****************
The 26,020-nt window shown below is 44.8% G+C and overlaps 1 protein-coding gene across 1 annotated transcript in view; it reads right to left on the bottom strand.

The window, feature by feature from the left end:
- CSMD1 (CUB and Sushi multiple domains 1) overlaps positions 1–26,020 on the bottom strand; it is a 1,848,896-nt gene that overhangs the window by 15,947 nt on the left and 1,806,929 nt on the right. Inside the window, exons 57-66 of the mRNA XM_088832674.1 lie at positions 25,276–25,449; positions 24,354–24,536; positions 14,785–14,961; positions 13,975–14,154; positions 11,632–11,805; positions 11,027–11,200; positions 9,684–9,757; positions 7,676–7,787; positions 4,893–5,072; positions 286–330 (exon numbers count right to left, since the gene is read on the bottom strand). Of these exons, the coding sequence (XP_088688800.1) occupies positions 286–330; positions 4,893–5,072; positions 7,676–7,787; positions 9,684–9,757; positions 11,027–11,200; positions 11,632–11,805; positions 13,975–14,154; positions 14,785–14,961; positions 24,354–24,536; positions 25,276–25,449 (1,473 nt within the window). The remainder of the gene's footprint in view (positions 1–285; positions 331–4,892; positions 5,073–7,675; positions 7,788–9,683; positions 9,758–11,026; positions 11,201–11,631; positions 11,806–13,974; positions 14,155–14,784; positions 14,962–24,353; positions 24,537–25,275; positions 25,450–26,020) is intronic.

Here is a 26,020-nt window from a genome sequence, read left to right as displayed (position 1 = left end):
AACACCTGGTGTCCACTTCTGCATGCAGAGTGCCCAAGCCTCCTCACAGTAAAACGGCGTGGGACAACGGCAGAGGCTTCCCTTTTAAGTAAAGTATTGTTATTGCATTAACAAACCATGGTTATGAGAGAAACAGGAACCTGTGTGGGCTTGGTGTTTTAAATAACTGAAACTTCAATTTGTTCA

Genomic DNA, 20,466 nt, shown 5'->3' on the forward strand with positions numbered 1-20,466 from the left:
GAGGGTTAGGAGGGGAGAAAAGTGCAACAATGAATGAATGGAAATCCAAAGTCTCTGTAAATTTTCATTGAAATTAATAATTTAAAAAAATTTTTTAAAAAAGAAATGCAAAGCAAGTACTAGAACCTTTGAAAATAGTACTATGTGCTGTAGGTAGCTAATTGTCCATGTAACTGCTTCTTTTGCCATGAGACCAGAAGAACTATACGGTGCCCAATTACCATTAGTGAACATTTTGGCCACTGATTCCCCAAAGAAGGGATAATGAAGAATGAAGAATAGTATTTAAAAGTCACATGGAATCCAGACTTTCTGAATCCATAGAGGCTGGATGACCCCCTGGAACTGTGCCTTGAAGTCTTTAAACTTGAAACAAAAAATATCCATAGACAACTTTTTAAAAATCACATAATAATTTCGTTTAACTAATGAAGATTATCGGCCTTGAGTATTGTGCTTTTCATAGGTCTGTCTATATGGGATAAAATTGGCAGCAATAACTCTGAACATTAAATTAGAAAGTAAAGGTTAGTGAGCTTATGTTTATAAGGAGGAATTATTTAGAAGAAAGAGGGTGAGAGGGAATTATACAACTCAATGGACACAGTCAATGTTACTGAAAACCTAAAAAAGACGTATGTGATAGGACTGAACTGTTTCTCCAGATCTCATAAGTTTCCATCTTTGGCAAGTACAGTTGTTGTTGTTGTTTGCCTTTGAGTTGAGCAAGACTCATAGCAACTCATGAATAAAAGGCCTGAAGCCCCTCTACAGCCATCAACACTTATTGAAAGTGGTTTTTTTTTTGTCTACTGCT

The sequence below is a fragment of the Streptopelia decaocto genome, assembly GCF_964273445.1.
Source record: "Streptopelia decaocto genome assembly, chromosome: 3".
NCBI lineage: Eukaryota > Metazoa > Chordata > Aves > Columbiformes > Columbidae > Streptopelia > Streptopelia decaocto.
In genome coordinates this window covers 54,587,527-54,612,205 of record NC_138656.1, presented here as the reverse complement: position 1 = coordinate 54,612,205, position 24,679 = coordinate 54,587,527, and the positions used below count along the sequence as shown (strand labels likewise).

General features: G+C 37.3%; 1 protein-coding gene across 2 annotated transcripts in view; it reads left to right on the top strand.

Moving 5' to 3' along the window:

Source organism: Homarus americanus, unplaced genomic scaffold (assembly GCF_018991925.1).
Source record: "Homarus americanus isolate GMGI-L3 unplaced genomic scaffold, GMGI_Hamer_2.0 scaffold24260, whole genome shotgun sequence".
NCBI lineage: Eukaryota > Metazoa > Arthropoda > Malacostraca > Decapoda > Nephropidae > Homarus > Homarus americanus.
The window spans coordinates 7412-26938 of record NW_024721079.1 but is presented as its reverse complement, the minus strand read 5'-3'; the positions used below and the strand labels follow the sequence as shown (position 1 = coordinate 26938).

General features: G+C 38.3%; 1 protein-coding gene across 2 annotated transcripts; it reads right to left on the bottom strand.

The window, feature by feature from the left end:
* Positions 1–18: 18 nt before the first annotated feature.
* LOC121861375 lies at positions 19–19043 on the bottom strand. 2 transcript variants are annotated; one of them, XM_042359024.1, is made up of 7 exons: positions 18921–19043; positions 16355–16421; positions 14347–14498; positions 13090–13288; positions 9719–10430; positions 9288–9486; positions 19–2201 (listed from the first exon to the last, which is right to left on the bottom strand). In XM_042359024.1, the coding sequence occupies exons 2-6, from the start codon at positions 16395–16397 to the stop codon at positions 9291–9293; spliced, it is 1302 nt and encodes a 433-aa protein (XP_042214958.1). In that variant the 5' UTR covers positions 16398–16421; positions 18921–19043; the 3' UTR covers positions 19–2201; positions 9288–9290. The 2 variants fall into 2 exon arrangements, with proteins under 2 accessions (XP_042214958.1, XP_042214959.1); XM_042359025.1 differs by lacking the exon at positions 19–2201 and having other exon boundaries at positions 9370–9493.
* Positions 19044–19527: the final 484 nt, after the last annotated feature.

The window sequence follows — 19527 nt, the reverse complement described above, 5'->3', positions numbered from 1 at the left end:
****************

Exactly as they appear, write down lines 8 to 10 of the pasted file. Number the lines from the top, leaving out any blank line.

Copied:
The sequence below is a fragment of the Streptopelia decaocto genome, assembly GCF_964273445.1.
Source record: "Streptopelia decaocto genome assembly, chromosome: 3".
NCBI lineage: Eukaryota > Metazoa > Chordata > Aves > Columbiformes > Columbidae > Streptopelia > Streptopelia decaocto.